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When the House of Representatives first came for pro sports

Revisiting the 1973 House investigation into PEDs, and how it affects the way we see the game today.

Bronze sculpture and the U.S. Capitol Building in Washington Photo by Independent Picture Service/Universal Images Group via Getty Images

It’s Hall of Fame season, meaning we’re devoting a significant amount of ink and breath to arguments for or against known or suspected PED users receiving induction. Barry Bonds and Roger Clemens are no longer on the ballot, but otherwise slam-dunk candidates Manny Ramírez and Alex Rodriguez find themselves a long way from enshrinement due to their PED histories.

As we close 2023, we also pass by the 50th anniversary of a House subcommittee investigation, chaired by Harley Staggers, once of the great state of West Virginia. While serving on the House Committee on Interstate and Foreign Commerce, Staggers led an inquiry into the use of performance-enhancing drugs across the major American pro sports leagues. That report concluded that such drug use — the investigation didn’t concern itself with recreational usage — was rampant at all levels of competition, and in particular that the use of anabolic steroids and amphetamines “can only be described as alarming”.

As is often the case when attempting to clean the game up, Rep. Staggers didn’t go far enough. His Congressional career is mostly remembered for railroad legislation, and the subcommittee report in question involved no public hearings or lasting consequences. A simple recommendation was made to the major sports leagues across the country: develop better standards for yourselves.

Then-Commissioner Bowie Kuhn, far more concerned with recreational drug use than that of the performance-enhancing variety, assured Staggers’ subcommittee that baseball’s testing and education regimen made MLB the leader among pro sports leagues in preventing PED use. Quietly, Kuhn turned to one of the game’s youngest owners, Bud Selig, to pursue an internal investigation into the validity of baseball’s PED culture.

Concurrent to this investigation, recommendation and eventual handoff was the career of Tom House.

House was an otherwise unremarkable left-handed relief pitcher. Trivia aces may know the name as House was the one to catch Henry Aaron’s 715th home run down in the home bullpen of Atlanta-Fulton County Stadium in 1974. More specific to our purposes, House boasted a mediocre-to-bad fastball, and in an era of pharmacological progress, found himself a guinea pig in the field.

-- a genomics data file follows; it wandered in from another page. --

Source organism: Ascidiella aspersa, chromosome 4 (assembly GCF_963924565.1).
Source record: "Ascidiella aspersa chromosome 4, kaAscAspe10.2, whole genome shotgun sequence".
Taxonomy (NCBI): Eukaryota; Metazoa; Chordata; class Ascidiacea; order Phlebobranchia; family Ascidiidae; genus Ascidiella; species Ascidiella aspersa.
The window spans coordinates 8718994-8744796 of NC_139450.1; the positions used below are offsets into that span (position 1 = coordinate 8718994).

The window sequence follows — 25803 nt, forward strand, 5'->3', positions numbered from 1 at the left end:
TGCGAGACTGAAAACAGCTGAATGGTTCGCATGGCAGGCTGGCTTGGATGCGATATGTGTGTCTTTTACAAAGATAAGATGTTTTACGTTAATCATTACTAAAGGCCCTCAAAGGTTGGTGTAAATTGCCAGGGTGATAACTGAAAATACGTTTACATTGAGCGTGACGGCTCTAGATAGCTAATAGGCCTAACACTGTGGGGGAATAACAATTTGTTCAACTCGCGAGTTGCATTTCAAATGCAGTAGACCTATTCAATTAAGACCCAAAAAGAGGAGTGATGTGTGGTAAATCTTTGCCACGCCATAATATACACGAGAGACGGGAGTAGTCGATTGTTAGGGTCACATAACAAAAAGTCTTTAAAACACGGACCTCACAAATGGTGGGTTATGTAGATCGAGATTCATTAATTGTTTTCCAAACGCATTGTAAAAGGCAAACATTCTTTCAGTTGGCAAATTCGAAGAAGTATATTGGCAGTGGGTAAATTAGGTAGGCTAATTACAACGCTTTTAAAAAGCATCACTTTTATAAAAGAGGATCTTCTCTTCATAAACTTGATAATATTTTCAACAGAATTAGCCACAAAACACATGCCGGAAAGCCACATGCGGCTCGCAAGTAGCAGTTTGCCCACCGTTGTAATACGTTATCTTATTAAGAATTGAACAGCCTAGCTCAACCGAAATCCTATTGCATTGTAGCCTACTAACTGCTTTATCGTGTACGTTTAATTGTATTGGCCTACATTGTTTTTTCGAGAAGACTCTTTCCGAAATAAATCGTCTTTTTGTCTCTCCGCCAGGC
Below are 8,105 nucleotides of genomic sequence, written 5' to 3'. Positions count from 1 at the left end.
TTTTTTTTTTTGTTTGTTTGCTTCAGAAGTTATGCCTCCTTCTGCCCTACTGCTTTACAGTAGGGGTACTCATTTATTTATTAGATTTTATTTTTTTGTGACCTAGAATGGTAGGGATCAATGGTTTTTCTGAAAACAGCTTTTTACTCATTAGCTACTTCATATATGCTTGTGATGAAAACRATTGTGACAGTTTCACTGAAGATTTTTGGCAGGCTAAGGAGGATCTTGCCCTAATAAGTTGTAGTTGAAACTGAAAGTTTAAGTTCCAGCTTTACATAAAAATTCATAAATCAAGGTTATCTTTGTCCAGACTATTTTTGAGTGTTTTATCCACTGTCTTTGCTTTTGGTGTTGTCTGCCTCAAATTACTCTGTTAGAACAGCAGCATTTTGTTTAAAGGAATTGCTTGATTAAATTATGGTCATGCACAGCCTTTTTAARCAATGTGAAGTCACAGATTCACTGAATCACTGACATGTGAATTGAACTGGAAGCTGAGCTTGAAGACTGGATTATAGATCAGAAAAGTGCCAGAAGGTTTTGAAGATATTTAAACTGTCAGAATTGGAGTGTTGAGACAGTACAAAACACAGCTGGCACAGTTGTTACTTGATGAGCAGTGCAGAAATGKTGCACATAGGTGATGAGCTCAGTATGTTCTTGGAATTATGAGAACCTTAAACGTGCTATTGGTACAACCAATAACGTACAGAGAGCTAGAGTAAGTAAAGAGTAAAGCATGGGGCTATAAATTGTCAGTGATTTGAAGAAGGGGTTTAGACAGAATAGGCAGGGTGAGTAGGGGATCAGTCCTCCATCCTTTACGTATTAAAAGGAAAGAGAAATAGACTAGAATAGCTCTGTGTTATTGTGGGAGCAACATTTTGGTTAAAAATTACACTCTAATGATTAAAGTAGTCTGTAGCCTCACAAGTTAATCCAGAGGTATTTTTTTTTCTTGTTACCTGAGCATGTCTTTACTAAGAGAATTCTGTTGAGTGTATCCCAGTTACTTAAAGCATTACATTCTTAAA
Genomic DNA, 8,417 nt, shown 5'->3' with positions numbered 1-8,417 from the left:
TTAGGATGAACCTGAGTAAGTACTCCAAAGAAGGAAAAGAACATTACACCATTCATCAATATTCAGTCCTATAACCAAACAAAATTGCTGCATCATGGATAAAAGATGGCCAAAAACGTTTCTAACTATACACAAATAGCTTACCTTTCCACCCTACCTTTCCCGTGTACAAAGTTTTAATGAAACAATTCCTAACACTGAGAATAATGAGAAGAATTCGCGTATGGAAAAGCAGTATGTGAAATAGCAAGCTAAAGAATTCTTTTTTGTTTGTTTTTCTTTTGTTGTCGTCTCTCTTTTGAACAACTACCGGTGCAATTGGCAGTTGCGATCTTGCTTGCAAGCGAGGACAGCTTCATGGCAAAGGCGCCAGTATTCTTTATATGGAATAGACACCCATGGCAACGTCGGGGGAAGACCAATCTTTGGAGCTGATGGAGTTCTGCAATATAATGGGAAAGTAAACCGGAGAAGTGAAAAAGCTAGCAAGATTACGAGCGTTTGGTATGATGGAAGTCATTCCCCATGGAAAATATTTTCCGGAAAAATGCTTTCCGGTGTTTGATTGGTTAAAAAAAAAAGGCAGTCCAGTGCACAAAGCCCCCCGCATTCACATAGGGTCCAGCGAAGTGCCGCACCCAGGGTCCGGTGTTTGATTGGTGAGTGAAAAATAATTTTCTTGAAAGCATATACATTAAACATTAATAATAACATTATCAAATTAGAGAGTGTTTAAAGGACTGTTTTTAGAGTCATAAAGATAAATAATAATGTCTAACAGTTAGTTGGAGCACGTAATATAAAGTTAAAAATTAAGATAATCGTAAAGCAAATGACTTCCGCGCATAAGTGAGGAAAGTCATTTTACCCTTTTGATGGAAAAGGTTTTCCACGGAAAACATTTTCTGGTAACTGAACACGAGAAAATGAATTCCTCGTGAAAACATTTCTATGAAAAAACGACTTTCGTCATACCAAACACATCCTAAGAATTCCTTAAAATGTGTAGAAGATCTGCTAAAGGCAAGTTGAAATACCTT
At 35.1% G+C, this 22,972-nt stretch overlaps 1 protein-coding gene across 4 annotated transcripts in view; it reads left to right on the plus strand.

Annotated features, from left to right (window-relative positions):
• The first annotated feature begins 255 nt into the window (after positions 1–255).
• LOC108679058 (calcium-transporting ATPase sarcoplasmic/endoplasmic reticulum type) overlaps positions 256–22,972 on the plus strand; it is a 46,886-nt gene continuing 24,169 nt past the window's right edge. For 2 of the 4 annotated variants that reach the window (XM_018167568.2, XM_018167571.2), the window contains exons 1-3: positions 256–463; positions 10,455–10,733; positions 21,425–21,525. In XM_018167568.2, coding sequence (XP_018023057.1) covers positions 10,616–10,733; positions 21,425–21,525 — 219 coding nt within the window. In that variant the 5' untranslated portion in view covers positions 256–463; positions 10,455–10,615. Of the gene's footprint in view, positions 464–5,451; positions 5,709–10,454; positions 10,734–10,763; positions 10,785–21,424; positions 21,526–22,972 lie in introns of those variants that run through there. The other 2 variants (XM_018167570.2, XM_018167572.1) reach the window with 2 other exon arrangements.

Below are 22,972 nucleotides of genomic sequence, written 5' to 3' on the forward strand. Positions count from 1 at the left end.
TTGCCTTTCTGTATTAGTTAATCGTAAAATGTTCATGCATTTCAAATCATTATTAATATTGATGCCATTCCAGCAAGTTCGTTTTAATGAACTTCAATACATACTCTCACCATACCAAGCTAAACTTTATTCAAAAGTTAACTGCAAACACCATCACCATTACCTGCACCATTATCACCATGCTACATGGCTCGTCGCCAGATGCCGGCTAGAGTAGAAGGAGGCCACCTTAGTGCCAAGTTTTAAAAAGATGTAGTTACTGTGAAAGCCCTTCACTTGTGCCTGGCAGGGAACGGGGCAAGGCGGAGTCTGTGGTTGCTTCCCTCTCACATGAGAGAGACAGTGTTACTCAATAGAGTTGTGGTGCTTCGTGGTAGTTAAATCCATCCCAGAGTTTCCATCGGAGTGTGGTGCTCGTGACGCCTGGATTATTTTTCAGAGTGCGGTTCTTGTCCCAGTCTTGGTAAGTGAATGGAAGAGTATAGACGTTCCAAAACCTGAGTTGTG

“I pretty much popped everything cold turkey,” House said in a 2005 interview. “We were doing steroids they wouldn’t give to horses”. Although never under oath, Tom told the SF Gate that seven or eight players in every major league clubhouse were actively experimenting with steroid use, rationalizing losses by saying the Braves were “out-milligrammed” rather than outplayed.

House goes on to talk about an arms race of sorts; a drive to find out just what the best teams were using and securing his own supply. Thus, an omerta of sorts was formed within clubhouses, as substances became a competitive advantage — not only was there an incentive to keep your stash secret from the opponent, but in the case of edge and role players, your own teammates. Should an unassuming lefty reliever add two or three mph to his fastball, your job may be in jeopardy.

Anabolic steroids didn’t spring themselves into the mid-’90s like manna from baseball heaven. After synthesizing testosterone in the 1930s, manufactured hormones were used in pediatrics for children with growth disorders or leukemia patients to stimulate bone marrow growth. By the late ‘50s, the East German Olympic program developed a daily “vitamin” regimen for their young swimming and gymnastic prodigies. While synthesized testosterone is still in use today for medical reasons — hormone replacement therapy, as well as some menopause and breast cancer treatments — the layman most likely recognizes the substance for its indelible impact on pro sports, especially the assault on baseball’s record books in the 1990s.

The Steroid Era, then, is not a tight, polite eight-year stretch where we can exclude some of the best players in the game’s history. There is a continual throughline, not one full of speculation like what exactly was in the needle that caused Mickey Mantle’s 1961 abscess, but of use cases, recognition by internal and external authorities, and cultural silence.

This isn’t to say that you must agree that Alex Rodriguez is a Hall of Famer, or that you can’t use a positive PED test after MLB overhauled its system against a player. It’s simply a call for broader context, that both the governing structure of baseball and the government of the United States had an understanding of PED usage for a half-century, but waited to deploy that discredit until MLB players were already drawing the ire of fans following the 1994 strike.

There are already steroid users in the Hall of Fame. There are players today evading testing schedules — the financial benefits of such are too great not to try. Perhaps one day, MLB and the MLBPA will see fit to undergo some sort of truth and reconciliation process, but in the meantime, spare a thought for Congressman Staggers. His failure to adequately address PED usage across all sports set a precedent that individual leagues can govern themselves on the issue. If you believe that PED use is a black eye on any sport, the only conclusion then is that leagues cannot properly self-govern.